US President Donald Trump’s visit to India should be looked at rationally. It would be wrong to dismiss it as all hype and no substance. Equally, it should not be seen as path-breaking in terms of resolving all problems in Indo-US relationship.
The US, as a global power, and India, as a regional power, will have divergences. But our diplomatic goal should be to manage them and focus on increasing convergences. All countries, even US allies, have trouble dealing with Trump’s unorthodox, unpredictable, transactional, and disruptive policies. To his credit, Prime Minister Narendra Modi has, with an odd hiccup, taken the measure of the man and succeeded in establishing a good personal equation with him, which explains Trump’s standalone visit to India and the "Namaste Trump" event at Ahmedabad.
After the stigma of an impeachment process and liberal America’s relentless vilification of him, Trump may look at his India visit as a triumphal recognition of his stature as a world leader as mammoth crowds await to welcome him at Ahmedabad. It would be an ego boost for him. He would also have calculated that a celebratory India visit would gain him funds and support from the Indian diaspora in America.
Meanwhile, for PM Modi, the US President’s visit raises India’s stature as an interlocutor, both regionally and internationally. Opposition elements in India may denigrate the visit as event management by Modi, but our neighbours -- Pakistan, China and others would not look at it so simplistically.
As regards tangibles, the first India-US 2+2 dialogue held in December 2019 yielded impressive results and these can be built upon during Trump’s visit. Earning more goodwill may not be measurable but this should result from the visit, with a positive fallout on relations in general.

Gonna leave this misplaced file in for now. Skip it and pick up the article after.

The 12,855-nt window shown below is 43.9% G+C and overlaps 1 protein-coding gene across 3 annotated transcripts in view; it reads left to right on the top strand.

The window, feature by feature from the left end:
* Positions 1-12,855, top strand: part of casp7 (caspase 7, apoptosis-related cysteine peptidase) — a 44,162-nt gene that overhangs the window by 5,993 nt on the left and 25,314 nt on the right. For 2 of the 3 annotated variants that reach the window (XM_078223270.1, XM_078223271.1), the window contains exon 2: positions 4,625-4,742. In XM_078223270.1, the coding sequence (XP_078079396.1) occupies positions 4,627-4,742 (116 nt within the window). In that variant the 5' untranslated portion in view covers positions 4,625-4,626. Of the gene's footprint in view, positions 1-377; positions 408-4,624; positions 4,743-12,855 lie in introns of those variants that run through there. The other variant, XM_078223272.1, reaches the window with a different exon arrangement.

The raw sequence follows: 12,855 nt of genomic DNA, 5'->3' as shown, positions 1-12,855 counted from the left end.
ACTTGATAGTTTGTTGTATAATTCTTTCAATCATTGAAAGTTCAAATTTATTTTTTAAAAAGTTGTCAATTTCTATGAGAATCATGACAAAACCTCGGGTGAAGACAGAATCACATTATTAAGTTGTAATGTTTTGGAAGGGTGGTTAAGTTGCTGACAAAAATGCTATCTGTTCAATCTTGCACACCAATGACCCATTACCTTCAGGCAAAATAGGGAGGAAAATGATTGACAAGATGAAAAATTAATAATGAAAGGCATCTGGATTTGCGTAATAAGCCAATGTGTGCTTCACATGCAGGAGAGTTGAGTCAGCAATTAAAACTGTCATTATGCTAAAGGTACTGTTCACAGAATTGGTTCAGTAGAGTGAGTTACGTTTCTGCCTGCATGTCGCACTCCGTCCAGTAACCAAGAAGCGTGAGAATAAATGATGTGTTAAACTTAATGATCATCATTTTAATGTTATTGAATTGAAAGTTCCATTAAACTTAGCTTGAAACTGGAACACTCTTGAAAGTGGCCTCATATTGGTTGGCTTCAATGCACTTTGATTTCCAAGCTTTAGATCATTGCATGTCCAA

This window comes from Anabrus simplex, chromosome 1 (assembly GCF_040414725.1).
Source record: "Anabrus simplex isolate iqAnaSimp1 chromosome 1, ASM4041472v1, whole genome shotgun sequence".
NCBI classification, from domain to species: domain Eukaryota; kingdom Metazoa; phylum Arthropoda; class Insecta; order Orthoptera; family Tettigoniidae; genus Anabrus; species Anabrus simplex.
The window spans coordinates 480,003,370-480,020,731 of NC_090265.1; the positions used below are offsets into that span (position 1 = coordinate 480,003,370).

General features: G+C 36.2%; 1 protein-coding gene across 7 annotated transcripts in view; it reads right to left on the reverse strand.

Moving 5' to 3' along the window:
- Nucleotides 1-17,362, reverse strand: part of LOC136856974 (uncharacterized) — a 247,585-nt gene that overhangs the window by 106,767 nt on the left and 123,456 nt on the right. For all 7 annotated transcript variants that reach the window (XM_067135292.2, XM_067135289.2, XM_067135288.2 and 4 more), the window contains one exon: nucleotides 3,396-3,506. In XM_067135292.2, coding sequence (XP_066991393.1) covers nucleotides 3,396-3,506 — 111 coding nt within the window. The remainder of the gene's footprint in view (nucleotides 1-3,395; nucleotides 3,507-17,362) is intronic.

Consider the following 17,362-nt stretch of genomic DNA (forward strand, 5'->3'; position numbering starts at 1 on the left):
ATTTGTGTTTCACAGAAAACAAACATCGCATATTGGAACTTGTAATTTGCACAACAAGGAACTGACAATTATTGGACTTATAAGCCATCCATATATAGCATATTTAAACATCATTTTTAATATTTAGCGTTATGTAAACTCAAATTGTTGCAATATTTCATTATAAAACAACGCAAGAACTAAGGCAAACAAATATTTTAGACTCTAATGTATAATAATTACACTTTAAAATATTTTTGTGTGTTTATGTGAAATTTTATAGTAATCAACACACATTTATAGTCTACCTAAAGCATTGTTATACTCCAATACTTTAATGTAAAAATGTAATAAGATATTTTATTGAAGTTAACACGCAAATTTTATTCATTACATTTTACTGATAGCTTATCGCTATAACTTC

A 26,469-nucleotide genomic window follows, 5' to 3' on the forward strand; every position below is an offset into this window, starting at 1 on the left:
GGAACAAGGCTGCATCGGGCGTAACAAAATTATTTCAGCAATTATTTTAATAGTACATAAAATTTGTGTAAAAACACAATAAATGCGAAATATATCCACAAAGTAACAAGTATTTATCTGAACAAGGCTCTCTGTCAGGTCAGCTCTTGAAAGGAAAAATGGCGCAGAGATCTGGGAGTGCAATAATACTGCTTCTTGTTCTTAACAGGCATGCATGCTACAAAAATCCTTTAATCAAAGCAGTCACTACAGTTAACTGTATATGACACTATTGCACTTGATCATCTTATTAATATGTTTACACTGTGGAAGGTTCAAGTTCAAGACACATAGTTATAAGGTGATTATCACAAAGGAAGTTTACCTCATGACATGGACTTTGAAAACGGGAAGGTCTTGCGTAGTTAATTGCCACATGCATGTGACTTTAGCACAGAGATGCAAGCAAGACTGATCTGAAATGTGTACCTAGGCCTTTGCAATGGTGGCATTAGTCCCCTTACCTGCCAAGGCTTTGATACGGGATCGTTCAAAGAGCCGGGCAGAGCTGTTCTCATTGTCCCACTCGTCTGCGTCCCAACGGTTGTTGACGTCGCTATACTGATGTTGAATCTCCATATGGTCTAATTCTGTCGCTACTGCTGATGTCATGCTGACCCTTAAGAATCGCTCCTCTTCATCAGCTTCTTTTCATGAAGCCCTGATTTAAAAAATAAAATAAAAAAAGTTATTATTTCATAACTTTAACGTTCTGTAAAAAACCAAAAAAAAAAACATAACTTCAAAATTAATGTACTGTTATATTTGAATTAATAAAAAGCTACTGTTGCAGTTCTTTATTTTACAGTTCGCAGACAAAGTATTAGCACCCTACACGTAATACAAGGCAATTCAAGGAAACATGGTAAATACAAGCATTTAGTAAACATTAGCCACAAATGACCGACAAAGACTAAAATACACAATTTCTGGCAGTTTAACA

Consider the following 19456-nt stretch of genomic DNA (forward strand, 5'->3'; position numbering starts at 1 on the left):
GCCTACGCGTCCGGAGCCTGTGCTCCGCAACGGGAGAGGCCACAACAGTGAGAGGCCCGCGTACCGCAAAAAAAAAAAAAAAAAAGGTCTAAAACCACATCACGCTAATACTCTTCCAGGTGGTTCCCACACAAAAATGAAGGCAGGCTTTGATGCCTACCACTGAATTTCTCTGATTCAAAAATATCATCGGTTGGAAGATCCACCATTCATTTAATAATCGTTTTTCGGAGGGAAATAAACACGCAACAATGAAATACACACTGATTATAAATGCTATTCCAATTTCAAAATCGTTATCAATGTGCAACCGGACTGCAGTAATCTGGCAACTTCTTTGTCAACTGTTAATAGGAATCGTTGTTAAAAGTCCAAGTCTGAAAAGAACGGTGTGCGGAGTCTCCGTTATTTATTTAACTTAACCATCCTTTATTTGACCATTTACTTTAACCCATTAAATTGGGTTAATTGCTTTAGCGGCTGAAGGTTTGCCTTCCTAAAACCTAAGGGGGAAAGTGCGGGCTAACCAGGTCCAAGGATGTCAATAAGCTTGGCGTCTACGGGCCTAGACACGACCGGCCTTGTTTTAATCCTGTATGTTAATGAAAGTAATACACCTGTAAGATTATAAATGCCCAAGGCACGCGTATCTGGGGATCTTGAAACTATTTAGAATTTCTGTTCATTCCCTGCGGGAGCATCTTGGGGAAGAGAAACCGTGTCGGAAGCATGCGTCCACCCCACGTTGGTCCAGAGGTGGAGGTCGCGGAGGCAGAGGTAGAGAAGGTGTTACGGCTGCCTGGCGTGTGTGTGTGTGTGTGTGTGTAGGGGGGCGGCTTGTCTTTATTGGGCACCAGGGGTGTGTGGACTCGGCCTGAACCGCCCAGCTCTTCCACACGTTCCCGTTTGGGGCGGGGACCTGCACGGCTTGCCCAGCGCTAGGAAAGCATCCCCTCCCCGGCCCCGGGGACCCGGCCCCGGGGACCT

Trump is no doubt more focused on trade issues than on strategic ones. His world view is that of a businessman focused on dealmaking. Yet, under his watch, India and the US have moved forward on strategic issues. These include development of the Indo-Pacific concept that positions India centrally in security issues pertaining to the Indian Ocean and the western Pacific; according India STA-1 status to facilitate transfer of defence technologies; signing of the Industrial Security Annexe that will potentially include India in the global supply chains feeding the US defence industry, linking of the Defence Innovation Units of both countries, building India’s capacities through transfer of high-end defence platforms, signing of COMCASA, and so on. But this is not enough. The US must be induced to participate meaningfully in the "Make in India" project in defence manufacturing.
India and the US have differed on trade issues for years, bilaterally and within the WTO. A mini trade deal expected to be signed during Trump’s visit will not materialise. It goes to India’s credit that even with the pressure of Trump’s visit it has not made costly concessions that would “impact the lives of millions of Indians and would have long-term consequences”. Trump, obsessed by winning on trade issues, has compromised by visiting India without a deal in the offing, but this is a temporary reprieve.
Other differences exist, for example, US policy on Afghanistan, its dialogue with the Taliban, accommodating Pakistan in Afghanistan knowing Islamabad’s hostility towards India’s presence there, the extra-territorial application of US laws that have forced us to bring oil supplies from Iran to zero and required us to dilute our defence ties with Russia, and so on.
India should see Trump’s visit as a plus for the country, recognising that managing America will remain a challenge.
(The writer is former foreign secretary of India.)